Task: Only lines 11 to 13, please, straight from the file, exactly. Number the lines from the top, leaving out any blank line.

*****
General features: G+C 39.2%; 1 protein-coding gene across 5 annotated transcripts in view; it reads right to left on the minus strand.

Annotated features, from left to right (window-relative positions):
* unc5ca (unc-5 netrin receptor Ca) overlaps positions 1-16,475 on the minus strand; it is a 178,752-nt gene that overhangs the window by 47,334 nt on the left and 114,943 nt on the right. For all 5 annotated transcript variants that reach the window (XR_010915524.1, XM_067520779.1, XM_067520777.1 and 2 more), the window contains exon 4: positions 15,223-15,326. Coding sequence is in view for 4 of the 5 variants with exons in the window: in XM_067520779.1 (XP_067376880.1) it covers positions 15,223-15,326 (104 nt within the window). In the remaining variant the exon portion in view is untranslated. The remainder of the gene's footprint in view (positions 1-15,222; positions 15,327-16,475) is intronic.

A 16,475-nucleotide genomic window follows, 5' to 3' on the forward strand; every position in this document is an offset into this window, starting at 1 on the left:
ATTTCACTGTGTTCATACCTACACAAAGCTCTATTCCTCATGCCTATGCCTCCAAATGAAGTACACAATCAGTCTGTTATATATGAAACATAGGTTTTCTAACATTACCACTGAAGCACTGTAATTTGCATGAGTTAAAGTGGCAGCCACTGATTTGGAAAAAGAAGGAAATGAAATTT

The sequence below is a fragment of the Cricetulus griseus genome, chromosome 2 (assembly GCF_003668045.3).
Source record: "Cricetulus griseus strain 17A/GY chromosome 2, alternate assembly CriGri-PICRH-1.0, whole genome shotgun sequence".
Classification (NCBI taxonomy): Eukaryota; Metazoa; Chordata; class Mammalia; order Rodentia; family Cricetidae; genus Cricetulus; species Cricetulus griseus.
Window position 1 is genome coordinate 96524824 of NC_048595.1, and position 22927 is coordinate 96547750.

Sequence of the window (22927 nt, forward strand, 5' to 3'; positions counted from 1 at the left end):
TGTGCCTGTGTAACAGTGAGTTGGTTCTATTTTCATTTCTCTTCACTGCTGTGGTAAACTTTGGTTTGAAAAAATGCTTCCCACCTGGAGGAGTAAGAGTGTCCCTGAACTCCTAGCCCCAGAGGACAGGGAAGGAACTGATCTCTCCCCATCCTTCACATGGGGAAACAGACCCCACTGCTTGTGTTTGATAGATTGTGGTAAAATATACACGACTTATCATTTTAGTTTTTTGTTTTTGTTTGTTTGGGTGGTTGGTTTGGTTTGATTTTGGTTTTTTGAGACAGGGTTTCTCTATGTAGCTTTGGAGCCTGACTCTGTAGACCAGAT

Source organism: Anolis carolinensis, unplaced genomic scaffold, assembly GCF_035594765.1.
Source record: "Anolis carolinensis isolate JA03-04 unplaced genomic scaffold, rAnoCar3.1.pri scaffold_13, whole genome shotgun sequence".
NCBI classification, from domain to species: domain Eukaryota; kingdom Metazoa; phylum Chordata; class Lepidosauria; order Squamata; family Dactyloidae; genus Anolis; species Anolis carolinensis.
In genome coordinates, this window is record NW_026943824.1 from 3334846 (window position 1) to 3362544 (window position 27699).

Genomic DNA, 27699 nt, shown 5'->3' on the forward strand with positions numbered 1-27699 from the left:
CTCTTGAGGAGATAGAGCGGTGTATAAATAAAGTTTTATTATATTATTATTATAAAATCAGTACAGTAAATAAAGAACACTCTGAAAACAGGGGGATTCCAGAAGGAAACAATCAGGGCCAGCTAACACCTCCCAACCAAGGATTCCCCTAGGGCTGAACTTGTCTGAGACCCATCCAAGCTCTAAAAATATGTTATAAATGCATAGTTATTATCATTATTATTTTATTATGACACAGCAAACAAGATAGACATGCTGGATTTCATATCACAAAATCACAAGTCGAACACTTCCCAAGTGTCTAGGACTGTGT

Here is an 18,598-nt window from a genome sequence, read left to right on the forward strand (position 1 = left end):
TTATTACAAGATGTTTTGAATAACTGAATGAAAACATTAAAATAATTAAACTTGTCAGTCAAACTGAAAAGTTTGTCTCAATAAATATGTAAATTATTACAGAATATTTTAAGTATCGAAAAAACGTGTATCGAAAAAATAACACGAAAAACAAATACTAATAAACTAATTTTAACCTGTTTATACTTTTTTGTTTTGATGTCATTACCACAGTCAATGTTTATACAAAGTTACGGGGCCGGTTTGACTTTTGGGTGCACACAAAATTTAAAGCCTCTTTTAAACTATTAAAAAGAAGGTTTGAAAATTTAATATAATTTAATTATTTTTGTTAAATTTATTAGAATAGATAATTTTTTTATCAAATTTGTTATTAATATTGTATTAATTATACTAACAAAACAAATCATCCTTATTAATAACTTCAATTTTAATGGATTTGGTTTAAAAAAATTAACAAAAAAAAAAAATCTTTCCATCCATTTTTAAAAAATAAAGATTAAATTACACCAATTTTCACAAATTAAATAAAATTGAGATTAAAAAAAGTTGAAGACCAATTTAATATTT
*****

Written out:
TGTGCCTGTGTAACAGTGAGTTGGTTCTATTTTCATTTCTCTTCACTGCTGTGGTAAACTTTGGTTTGAAAAAATGCTTCCCACCTGGAGGAGTAAGAGTGTCCCTGAACTCCTAGCCCCAGAGGACAGGGAAGGAACTGATCTCTCCCCATCCTTCACATGGGGAAACAGACCCCACTGCTTGTGTTTGATAGATTGTGGTAAAATATACACGACTTATCATTTTAGTTTTTTGTTTTTGTTTGTTTGGGTGGTTGGTTTGGTTTGATTTTGGTTTTTTGAGACAGGGTTTCTCTATGTAGCTTTGGAGCCTGACTCTGTAGACCAGAT

Source organism: Anolis carolinensis, unplaced genomic scaffold, assembly GCF_035594765.1.
Source record: "Anolis carolinensis isolate JA03-04 unplaced genomic scaffold, rAnoCar3.1.pri scaffold_13, whole genome shotgun sequence".